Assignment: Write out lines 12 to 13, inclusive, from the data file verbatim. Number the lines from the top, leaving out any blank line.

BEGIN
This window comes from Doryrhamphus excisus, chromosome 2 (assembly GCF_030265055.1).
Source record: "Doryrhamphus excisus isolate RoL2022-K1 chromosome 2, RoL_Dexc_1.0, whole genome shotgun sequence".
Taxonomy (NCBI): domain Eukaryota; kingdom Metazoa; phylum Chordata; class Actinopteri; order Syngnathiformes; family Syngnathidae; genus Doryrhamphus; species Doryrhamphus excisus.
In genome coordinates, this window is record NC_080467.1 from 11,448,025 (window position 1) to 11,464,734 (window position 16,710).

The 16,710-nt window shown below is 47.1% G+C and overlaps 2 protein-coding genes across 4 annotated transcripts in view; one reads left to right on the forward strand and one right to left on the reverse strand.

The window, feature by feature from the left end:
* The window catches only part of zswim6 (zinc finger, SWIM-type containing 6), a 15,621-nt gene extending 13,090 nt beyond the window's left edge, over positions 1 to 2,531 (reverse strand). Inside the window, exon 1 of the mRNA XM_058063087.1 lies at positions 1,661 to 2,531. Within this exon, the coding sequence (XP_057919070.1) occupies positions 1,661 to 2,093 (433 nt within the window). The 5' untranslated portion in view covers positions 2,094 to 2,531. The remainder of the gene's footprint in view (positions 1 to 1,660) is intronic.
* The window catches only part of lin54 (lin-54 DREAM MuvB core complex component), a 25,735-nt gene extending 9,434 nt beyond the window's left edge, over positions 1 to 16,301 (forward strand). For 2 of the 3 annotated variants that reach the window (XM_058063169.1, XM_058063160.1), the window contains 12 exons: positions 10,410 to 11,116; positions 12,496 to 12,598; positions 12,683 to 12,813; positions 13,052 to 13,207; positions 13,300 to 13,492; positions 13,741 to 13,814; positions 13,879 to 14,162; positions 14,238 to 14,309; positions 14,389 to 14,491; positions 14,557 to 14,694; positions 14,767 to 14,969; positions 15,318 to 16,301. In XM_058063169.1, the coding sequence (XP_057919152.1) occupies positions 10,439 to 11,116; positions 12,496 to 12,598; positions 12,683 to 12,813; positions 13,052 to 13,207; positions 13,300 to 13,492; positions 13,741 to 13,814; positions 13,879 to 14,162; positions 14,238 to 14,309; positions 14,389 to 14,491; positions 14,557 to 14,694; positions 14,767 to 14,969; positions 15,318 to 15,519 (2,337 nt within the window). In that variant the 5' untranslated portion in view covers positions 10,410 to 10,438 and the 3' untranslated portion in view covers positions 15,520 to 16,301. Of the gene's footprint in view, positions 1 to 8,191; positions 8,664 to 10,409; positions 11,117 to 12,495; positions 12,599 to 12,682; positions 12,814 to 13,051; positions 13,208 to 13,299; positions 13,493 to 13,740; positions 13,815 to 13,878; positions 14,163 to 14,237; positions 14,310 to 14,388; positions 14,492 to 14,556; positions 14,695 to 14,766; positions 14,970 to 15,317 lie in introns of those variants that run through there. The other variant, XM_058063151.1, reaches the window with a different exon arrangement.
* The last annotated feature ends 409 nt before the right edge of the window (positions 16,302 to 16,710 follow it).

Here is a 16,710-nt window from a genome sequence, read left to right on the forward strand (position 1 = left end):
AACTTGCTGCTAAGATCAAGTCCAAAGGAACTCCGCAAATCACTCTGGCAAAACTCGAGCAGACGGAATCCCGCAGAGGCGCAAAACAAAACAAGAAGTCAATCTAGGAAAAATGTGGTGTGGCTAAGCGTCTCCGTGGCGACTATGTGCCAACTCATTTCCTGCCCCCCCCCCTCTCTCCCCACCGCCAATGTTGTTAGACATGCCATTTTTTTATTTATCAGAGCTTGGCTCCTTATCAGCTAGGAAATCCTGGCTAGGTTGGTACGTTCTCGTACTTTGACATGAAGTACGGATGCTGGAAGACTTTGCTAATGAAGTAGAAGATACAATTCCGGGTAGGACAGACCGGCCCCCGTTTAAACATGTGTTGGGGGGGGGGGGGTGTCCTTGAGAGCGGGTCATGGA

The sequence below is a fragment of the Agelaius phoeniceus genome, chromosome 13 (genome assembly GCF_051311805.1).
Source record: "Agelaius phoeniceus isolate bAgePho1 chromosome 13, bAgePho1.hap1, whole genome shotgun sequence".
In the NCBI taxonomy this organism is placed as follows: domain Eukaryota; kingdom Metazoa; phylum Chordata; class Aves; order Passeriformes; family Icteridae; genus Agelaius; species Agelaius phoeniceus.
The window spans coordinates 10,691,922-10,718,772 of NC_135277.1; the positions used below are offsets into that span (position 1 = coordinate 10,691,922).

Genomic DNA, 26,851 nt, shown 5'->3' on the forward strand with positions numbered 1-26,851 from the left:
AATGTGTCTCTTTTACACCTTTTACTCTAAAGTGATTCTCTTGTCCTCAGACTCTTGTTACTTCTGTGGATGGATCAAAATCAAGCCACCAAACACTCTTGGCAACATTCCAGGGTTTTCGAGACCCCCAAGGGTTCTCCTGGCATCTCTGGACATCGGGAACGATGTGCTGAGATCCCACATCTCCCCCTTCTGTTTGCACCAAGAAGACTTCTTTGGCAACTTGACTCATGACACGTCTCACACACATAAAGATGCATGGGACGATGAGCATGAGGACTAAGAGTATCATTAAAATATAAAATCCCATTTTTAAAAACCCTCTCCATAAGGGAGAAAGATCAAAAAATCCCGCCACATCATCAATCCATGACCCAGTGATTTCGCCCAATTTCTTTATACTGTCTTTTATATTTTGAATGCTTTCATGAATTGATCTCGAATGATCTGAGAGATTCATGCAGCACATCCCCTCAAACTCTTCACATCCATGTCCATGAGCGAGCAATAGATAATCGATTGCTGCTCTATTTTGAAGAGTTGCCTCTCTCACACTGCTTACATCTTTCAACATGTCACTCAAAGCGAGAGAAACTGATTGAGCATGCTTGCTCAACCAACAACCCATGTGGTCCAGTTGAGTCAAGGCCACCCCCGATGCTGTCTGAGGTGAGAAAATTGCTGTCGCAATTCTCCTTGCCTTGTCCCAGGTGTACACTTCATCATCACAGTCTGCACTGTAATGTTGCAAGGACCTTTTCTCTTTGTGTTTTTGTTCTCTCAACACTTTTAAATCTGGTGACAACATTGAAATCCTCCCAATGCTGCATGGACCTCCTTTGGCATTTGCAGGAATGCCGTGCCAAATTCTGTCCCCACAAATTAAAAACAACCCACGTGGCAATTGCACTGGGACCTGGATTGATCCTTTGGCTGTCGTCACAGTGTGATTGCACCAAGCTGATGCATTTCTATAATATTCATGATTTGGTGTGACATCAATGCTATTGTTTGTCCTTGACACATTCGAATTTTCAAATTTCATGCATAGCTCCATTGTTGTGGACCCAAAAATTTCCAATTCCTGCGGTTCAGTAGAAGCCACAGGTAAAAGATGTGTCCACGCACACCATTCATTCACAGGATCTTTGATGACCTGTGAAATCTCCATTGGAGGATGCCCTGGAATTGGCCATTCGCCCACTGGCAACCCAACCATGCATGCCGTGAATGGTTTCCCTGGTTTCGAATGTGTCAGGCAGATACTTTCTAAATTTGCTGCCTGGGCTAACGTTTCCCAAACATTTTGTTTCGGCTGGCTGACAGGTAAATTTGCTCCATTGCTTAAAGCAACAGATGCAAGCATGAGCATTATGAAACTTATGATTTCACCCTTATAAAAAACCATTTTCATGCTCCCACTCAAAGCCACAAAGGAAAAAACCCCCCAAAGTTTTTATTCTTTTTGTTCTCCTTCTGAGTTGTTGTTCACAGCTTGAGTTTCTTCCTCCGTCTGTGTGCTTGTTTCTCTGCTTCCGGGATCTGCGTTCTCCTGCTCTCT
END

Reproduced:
The sequence below is a fragment of the Agelaius phoeniceus genome, chromosome 13 (genome assembly GCF_051311805.1).
Source record: "Agelaius phoeniceus isolate bAgePho1 chromosome 13, bAgePho1.hap1, whole genome shotgun sequence".